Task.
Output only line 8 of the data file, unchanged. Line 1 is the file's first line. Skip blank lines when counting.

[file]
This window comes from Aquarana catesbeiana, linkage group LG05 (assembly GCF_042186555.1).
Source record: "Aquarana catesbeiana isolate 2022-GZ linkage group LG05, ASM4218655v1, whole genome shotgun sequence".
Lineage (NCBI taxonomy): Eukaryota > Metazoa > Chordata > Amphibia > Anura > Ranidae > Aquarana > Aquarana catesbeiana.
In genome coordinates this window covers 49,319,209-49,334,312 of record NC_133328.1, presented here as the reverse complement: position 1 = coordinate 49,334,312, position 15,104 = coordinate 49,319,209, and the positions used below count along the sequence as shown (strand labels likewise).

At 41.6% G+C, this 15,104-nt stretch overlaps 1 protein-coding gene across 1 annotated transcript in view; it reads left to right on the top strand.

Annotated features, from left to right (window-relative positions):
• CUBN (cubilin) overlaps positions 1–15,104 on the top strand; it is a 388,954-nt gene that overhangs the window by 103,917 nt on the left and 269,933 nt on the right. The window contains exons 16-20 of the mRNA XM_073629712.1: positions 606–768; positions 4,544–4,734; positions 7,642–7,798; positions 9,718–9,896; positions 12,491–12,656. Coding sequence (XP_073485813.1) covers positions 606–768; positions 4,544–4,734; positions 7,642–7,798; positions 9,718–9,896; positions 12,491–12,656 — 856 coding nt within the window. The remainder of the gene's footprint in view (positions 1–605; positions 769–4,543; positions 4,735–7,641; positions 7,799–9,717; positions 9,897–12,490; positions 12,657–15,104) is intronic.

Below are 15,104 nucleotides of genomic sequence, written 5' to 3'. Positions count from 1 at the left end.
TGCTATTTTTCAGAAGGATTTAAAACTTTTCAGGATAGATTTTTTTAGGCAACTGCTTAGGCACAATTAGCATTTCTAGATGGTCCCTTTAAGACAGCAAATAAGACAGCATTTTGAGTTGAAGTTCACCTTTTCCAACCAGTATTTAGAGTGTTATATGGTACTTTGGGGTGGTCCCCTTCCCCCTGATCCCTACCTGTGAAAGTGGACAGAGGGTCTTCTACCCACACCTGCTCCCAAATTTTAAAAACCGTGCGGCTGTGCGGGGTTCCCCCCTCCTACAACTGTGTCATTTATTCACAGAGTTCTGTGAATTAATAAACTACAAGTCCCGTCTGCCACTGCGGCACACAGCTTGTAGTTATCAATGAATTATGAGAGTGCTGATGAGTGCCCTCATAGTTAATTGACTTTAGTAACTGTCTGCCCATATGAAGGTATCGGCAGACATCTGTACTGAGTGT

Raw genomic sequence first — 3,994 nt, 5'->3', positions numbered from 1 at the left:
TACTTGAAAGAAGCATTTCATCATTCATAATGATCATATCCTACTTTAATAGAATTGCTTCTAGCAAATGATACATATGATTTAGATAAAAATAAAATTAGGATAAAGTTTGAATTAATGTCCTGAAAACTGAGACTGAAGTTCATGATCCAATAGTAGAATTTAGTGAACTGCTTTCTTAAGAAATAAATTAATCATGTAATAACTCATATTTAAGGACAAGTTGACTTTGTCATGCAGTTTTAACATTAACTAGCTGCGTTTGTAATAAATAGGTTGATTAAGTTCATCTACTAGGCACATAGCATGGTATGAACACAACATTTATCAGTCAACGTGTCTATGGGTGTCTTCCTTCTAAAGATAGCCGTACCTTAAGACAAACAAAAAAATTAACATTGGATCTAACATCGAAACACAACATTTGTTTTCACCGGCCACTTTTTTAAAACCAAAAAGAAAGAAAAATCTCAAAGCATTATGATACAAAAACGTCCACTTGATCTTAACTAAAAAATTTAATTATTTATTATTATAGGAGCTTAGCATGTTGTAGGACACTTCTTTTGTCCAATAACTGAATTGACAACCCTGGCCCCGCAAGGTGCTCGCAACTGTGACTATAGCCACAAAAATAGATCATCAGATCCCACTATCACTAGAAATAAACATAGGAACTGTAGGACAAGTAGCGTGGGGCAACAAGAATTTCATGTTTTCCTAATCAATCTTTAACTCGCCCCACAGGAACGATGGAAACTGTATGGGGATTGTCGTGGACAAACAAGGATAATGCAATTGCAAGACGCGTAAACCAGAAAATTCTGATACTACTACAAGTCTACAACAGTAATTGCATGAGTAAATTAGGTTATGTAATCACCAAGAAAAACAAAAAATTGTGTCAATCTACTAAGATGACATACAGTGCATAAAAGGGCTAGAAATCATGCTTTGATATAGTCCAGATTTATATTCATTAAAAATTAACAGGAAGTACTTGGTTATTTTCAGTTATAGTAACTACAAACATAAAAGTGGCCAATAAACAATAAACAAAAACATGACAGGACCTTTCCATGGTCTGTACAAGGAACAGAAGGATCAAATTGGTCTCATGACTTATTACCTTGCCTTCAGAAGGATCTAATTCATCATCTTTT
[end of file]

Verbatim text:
Below are 15,104 nucleotides of genomic sequence, written 5' to 3'. Positions count from 1 at the left end.